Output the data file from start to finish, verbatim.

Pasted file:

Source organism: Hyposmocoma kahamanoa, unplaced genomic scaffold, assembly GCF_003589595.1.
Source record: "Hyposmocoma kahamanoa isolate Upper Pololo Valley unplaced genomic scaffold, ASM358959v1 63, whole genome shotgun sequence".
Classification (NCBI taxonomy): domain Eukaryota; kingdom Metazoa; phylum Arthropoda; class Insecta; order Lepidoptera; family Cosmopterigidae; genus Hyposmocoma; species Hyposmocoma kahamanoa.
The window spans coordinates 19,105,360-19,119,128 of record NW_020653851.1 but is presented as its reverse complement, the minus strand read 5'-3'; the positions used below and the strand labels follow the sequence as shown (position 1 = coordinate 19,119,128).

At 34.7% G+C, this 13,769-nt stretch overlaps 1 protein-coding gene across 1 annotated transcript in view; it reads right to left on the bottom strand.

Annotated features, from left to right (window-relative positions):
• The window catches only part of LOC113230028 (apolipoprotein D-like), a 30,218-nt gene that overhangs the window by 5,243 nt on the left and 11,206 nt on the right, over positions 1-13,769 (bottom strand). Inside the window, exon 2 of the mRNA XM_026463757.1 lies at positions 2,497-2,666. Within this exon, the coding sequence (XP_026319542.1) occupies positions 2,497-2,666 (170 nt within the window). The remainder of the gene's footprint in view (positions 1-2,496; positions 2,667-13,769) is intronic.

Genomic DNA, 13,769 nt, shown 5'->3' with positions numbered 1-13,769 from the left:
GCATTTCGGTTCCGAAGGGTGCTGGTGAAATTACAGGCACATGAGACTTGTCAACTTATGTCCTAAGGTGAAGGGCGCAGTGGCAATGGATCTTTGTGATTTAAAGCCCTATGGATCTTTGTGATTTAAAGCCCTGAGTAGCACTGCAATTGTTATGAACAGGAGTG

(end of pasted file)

Source organism: Hyposmocoma kahamanoa, unplaced genomic scaffold, assembly GCF_003589595.1.
Source record: "Hyposmocoma kahamanoa isolate Upper Pololo Valley unplaced genomic scaffold, ASM358959v1 63, whole genome shotgun sequence".
Classification (NCBI taxonomy): domain Eukaryota; kingdom Metazoa; phylum Arthropoda; class Insecta; order Lepidoptera; family Cosmopterigidae; genus Hyposmocoma; species Hyposmocoma kahamanoa.
The window spans coordinates 19,105,360-19,119,128 of record NW_020653851.1 but is presented as its reverse complement, the minus strand read 5'-3'; the positions used below and the strand labels follow the sequence as shown (position 1 = coordinate 19,119,128).

At 34.7% G+C, this 13,769-nt stretch overlaps 1 protein-coding gene across 1 annotated transcript in view; it reads right to left on the bottom strand.

Annotated features, from left to right (window-relative positions):
• The window catches only part of LOC113230028 (apolipoprotein D-like), a 30,218-nt gene that overhangs the window by 5,243 nt on the left and 11,206 nt on the right, over positions 1-13,769 (bottom strand). Inside the window, exon 2 of the mRNA XM_026463757.1 lies at positions 2,497-2,666. Within this exon, the coding sequence (XP_026319542.1) occupies positions 2,497-2,666 (170 nt within the window). The remainder of the gene's footprint in view (positions 1-2,496; positions 2,667-13,769) is intronic.

Genomic DNA, 13,769 nt, shown 5'->3' with positions numbered 1-13,769 from the left:
GCATTTCGGTTCCGAAGGGTGCTGGTGAAATTACAGGCACATGAGACTTGTCAACTTATGTCCTAAGGTGAAGGGCGCAGTGGCAATGGATCTTTGTGATTTAAAGCCCTATGGATCTTTGTGATTTAAAGCCCTGAGTAGCACTGCAATTGTTATGAACAGGAGTG